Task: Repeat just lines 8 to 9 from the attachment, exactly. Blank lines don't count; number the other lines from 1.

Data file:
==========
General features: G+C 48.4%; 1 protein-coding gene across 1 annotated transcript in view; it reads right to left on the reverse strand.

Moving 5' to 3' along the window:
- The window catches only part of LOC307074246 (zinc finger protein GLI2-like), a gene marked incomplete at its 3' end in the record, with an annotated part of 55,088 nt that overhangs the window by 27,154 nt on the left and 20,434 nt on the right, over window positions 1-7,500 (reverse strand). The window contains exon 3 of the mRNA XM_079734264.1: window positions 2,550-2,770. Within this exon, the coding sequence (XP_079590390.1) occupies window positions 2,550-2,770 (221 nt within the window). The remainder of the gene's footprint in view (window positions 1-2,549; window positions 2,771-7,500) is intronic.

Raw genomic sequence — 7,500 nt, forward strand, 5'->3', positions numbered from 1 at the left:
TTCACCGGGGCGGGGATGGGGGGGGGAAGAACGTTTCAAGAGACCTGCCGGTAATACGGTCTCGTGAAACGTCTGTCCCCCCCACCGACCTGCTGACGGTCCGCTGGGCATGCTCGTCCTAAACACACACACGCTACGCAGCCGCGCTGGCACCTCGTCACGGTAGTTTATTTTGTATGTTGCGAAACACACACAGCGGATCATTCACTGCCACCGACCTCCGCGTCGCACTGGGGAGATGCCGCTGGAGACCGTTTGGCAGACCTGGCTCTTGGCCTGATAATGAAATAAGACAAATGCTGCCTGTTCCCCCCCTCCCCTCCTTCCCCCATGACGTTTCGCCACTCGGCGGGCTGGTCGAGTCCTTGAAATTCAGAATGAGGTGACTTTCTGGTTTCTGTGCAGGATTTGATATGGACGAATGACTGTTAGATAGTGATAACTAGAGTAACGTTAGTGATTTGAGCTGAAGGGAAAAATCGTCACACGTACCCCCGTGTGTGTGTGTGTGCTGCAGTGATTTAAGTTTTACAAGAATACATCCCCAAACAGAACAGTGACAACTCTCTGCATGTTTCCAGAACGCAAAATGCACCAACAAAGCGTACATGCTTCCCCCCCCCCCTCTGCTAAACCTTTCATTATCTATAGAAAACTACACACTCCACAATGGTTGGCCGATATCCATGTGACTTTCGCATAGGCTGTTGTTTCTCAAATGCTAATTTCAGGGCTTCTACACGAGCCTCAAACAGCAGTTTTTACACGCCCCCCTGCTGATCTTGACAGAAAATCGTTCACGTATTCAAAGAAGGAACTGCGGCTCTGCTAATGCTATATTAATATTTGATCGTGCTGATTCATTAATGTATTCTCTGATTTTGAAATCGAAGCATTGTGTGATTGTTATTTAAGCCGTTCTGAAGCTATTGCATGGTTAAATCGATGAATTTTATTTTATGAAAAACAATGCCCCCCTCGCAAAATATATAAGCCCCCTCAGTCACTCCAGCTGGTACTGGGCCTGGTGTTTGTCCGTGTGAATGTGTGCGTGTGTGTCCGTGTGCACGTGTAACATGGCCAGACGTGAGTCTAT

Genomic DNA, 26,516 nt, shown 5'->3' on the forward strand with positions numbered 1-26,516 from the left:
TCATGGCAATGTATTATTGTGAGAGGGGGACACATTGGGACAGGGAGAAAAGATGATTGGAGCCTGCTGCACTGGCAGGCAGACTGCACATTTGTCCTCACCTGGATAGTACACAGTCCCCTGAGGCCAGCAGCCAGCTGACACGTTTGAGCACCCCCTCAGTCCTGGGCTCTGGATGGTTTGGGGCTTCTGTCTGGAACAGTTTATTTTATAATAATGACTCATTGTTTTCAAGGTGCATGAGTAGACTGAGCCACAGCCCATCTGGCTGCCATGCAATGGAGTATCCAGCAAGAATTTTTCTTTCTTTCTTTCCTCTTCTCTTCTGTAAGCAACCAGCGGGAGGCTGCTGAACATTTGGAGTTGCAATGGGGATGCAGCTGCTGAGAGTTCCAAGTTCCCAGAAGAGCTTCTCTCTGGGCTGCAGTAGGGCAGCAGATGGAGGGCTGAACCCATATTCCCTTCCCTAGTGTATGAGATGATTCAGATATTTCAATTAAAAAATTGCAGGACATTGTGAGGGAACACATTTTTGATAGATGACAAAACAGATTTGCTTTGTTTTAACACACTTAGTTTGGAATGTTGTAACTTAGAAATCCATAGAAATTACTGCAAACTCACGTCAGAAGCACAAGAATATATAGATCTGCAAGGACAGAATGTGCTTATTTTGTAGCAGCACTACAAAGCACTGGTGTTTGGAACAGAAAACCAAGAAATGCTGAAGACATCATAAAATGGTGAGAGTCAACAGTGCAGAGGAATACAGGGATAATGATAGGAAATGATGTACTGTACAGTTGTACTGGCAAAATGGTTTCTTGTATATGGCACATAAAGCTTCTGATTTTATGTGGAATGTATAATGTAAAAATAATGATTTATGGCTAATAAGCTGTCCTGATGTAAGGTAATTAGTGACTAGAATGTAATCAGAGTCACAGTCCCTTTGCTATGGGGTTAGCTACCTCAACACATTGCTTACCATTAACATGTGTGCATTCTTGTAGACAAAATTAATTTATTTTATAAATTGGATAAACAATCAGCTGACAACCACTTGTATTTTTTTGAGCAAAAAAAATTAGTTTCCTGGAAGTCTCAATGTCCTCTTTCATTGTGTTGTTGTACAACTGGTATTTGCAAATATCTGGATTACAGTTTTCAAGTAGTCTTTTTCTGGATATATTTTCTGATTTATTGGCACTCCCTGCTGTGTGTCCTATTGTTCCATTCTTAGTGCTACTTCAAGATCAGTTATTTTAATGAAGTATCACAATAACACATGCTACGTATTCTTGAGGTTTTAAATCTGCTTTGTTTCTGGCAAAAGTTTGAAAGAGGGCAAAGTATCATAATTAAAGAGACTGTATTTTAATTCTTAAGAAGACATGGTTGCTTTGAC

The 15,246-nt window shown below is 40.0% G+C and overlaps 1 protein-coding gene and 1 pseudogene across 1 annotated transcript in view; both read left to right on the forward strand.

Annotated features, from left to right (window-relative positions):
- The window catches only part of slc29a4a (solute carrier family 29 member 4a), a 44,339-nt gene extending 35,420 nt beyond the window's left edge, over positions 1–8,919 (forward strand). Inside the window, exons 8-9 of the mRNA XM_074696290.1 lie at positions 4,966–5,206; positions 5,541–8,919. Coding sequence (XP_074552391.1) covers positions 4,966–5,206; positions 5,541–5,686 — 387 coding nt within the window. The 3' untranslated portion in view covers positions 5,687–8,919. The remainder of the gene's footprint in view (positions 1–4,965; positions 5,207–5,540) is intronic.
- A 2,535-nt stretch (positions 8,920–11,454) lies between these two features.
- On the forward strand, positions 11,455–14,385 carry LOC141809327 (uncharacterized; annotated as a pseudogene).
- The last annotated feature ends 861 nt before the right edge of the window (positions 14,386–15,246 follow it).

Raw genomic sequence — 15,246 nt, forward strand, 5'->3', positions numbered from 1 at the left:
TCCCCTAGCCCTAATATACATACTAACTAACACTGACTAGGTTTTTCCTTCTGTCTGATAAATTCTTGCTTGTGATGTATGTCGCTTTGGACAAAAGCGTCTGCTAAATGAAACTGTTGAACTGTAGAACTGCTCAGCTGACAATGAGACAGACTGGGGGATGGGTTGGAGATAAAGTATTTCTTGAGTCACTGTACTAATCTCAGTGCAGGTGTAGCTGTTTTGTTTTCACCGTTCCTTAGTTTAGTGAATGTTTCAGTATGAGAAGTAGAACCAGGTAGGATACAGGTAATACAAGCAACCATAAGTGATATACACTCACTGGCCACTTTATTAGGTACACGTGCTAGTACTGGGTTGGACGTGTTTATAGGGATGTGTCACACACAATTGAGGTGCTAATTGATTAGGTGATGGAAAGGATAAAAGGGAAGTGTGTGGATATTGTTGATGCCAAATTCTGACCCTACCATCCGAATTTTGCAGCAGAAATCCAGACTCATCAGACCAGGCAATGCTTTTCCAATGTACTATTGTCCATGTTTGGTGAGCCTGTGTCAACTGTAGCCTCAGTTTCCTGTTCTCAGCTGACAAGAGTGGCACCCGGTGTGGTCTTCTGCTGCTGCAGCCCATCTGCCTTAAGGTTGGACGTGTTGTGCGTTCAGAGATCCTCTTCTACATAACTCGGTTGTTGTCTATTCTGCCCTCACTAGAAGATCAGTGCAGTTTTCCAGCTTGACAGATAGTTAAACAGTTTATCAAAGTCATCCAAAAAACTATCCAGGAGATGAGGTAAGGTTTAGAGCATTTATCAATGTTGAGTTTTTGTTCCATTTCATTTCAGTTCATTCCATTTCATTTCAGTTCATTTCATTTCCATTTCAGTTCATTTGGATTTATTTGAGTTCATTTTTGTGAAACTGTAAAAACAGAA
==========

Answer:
The 15,246-nt window shown below is 40.0% G+C and overlaps 1 protein-coding gene and 1 pseudogene across 1 annotated transcript in view; both read left to right on the forward strand.

Annotated features, from left to right (window-relative positions):